The label “Bangsar Liberal” began as an insult. It was used to define liberals’ more superficial characteristics, such as hedonism and a “open borders” mentality. Lastly, the word is applied to “locals” who think they are liberal but are really only conservative elites with Western views. In fact, their real agenda revolves around using their support for liberal values like social progress and inclusivity as a way to cover their motives. Motivations of this kind typically revolve around preserving their standing in society (class, education, etc.) and criticising other groups that pose a danger to their status.

Bangsar Liberals are terrified by how quickly society is changing. Islamism, for example, has dominated their public discourse. They make the absurd claim to be defenders of secularism and liberalism, but in reality, they have no arguments to back this up, just making vague accusations that wearing a hijab or niqab implies oppression. Defending “liberalism” is just a cover for their continuous sense of superiority towards other groups, even as they fear Islamization.

I know I’m generalising, but this thinking is prevalent, and it’s more prevalent than people believe. Though they could have a point, no one is listening to them since they sound like they think they’re better than everyone else. While I am not someone who thinks groups like this are great, I can comprehend the rage and motivations behind some of the violent incidents recently, and I can see why people are becoming involved. However, it’s vital to analyse why these horrific events keep happening.

As a liberal, I believe we must face this truth since it is ripping the liberal cause apart. In a country where a class-based mentality pervades, class consciousness erodes any opportunity for unity. We must remember that our opinions aren’t universal and that others may disagree with us. Not everyone has the experiences that have shaped us, and doesn’t always value the things we value. Most people don’t really care about individual rights as we do. Not everyone believes in gender equality with the same zeal that we do. It’s time for us to be honest about the fact that we are a minority and that we must prove ourselves to others in order to earn their trust. Our political aims will remain nothing more than daydreams without that.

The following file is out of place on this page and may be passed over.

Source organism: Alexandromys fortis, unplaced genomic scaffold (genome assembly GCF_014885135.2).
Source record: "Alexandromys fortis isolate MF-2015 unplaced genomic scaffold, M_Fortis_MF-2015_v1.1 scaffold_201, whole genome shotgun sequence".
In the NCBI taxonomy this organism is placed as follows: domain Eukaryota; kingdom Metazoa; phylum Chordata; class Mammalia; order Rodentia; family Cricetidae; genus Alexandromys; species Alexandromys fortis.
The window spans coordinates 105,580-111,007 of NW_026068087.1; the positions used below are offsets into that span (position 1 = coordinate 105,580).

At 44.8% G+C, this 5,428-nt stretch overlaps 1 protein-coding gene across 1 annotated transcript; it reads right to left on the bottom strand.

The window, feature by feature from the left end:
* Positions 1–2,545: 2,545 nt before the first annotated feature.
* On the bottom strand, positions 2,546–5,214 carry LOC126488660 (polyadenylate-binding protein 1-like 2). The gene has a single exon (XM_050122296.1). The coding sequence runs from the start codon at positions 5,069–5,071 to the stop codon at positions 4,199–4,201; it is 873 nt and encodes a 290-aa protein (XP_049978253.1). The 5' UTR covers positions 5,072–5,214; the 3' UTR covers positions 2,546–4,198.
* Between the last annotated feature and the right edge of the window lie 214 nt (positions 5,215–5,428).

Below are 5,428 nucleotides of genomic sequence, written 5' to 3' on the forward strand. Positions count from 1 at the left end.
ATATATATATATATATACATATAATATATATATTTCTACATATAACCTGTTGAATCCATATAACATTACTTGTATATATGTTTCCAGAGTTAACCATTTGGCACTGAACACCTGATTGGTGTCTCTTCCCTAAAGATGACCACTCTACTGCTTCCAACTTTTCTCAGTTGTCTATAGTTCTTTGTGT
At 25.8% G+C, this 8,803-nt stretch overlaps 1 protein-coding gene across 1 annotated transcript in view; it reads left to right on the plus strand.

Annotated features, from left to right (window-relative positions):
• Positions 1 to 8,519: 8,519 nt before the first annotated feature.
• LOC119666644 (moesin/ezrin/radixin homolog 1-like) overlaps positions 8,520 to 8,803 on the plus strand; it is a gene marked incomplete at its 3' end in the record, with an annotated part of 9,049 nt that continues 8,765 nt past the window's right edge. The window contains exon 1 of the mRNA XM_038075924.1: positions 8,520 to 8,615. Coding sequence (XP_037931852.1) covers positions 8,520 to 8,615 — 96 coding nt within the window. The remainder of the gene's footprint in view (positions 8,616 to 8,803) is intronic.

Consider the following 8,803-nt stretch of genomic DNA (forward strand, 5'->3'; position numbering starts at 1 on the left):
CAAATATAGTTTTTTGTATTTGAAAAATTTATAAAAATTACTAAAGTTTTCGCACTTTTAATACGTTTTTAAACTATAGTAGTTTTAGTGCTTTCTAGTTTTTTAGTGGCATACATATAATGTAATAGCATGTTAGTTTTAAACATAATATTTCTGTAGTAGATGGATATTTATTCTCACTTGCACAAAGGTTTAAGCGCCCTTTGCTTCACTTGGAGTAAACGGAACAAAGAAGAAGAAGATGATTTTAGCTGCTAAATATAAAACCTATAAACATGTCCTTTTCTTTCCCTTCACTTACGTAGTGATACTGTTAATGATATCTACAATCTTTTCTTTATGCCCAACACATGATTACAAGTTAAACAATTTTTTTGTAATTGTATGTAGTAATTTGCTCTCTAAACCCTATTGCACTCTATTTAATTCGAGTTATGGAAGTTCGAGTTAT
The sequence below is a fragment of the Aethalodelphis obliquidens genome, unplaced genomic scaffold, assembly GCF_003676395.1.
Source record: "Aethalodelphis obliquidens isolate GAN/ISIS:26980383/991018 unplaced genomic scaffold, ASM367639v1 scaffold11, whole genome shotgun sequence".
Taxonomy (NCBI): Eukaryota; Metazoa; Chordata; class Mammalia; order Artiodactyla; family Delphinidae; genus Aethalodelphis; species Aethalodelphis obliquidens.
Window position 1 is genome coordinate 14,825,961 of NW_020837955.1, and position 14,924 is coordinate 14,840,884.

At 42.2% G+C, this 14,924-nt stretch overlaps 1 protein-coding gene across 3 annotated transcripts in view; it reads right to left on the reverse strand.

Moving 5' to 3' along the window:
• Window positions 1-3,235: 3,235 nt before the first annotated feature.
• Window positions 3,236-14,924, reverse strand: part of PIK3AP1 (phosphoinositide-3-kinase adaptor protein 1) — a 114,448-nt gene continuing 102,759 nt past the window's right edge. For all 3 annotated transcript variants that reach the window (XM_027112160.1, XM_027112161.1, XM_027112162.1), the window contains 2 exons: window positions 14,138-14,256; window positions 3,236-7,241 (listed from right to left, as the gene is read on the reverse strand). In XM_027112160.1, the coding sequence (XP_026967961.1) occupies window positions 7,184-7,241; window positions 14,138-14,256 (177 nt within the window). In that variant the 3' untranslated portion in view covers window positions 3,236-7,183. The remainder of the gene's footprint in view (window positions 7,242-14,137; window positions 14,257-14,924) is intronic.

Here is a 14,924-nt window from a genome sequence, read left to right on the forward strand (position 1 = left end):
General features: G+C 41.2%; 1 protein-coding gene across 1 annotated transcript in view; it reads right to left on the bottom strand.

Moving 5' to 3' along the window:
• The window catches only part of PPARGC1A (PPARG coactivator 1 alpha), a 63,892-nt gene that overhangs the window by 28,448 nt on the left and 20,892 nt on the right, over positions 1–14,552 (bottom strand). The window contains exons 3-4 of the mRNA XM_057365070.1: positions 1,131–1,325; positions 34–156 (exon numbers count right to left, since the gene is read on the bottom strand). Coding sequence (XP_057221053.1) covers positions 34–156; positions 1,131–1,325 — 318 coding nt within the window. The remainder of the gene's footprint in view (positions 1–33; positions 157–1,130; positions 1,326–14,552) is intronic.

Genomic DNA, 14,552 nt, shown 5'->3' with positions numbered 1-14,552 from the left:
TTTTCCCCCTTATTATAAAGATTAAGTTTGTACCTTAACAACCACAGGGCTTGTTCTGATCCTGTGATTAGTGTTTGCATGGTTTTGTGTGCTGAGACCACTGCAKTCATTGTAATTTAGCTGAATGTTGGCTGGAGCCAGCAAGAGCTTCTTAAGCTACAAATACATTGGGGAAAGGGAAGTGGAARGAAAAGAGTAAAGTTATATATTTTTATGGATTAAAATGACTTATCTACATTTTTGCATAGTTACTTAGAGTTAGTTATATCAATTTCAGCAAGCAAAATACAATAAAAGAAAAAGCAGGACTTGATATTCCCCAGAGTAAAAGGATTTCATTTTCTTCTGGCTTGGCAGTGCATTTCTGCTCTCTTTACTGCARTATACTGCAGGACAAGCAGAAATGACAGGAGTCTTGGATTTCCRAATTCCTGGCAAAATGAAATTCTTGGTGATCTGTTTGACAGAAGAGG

They claim to be inclusive, but they are not

Another example of the elitist mentality of the Bangsar Liberals, which is linked to exclusivity, is the perception that certain groups are superior to others. The logic for this goes back to their exclusive attitude; they want everyone to agree with them. They are positive that they have the right thoughts and ideologies, and that non-compliance deserves expulsion, mockery, and even violence. This is a hazardous worldview. You can’t believe everyone thinks the same as you, because there are people who don’t share your beliefs, whether by accident or by design. This is an inherent aspect of mankind that we can never expect to shake.

The community is completely insular and opposed to any other ideas, and as a result, has tunnel vision. This is the crux of the issue with the Bangsar Liberals. Because they haven’t come to terms with the fact that there are individuals who think differently from them, they are antagonistic to those they perceive as being against them. They were brought up to feel superior to others and to treat them as beneath them.

There is no cause for exclusion and why we should aim to engage a wider swath of people. We need to address the source of the problem: the unyielding intellectualism and tribalism that appears to characterise the political culture of the Bangsar Liberals.